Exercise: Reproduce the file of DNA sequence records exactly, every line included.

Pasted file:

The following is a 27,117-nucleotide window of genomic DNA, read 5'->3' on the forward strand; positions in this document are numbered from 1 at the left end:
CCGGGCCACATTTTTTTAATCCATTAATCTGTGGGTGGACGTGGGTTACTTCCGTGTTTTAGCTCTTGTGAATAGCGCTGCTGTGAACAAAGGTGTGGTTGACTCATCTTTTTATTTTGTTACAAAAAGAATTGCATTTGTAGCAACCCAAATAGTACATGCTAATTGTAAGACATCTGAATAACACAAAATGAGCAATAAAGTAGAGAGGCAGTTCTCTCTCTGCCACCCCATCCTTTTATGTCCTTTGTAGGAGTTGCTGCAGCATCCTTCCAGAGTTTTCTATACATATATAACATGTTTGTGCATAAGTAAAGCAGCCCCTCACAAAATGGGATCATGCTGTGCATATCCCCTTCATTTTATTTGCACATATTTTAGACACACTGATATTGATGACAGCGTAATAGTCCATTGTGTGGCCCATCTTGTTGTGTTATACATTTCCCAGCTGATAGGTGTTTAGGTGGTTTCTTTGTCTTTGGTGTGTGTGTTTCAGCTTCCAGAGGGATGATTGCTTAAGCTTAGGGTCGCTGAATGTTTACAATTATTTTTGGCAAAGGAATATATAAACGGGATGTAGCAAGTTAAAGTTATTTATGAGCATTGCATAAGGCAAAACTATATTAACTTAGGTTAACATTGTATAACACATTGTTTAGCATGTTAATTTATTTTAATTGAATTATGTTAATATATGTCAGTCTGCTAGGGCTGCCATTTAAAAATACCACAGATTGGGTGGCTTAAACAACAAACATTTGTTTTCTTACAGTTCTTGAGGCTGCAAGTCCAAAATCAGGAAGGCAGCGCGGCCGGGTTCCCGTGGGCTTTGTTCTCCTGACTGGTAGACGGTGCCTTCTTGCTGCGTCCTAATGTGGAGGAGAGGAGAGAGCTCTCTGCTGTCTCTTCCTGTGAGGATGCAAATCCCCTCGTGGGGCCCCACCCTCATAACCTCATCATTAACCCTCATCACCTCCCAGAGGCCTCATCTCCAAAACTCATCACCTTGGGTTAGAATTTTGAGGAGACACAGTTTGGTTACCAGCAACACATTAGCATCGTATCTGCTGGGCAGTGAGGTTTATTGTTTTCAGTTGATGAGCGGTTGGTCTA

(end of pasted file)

The following is a 27,117-nucleotide window of genomic DNA, read 5'->3' on the forward strand; positions in this document are numbered from 1 at the left end:
CCGGGCCACATTTTTTTAATCCATTAATCTGTGGGTGGACGTGGGTTACTTCCGTGTTTTAGCTCTTGTGAATAGCGCTGCTGTGAACAAAGGTGTGGTTGACTCATCTTTTTATTTTGTTACAAAAAGAATTGCATTTGTAGCAACCCAAATAGTACATGCTAATTGTAAGACATCTGAATAACACAAAATGAGCAATAAAGTAGAGAGGCAGTTCTCTCTCTGCCACCCCATCCTTTTATGTCCTTTGTAGGAGTTGCTGCAGCATCCTTCCAGAGTTTTCTATACATATATAACATGTTTGTGCATAAGTAAAGCAGCCCCTCACAAAATGGGATCATGCTGTGCATATCCCCTTCATTTTATTTGCACATATTTTAGACACACTGATATTGATGACAGCGTAATAGTCCATTGTGTGGCCCATCTTGTTGTGTTATACATTTCCCAGCTGATAGGTGTTTAGGTGGTTTCTTTGTCTTTGGTGTGTGTGTTTCAGCTTCCAGAGGGATGATTGCTTAAGCTTAGGGTCGCTGAATGTTTACAATTATTTTTGGCAAAGGAATATATAAACGGGATGTAGCAAGTTAAAGTTATTTATGAGCATTGCATAAGGCAAAACTATATTAACTTAGGTTAACATTGTATAACACATTGTTTAGCATGTTAATTTATTTTAATTGAATTATGTTAATATATGTCAGTCTGCTAGGGCTGCCATTTAAAAATACCACAGATTGGGTGGCTTAAACAACAAACATTTGTTTTCTTACAGTTCTTGAGGCTGCAAGTCCAAAATCAGGAAGGCAGCGCGGCCGGGTTCCCGTGGGCTTTGTTCTCCTGACTGGTAGACGGTGCCTTCTTGCTGCGTCCTAATGTGGAGGAGAGGAGAGAGCTCTCTGCTGTCTCTTCCTGTGAGGATGCAAATCCCCTCGTGGGGCCCCACCCTCATAACCTCATCATTAACCCTCATCACCTCCCAGAGGCCTCATCTCCAAAACTCATCACCTTGGGTTAGAATTTTGAGGAGACACAGTTTGGTTACCAGCAACACATTAGCATCGTATCTGCTGGGCAGTGAGGTTTATTGTTTTCAGTTGATGAGCGGTTGGTCTA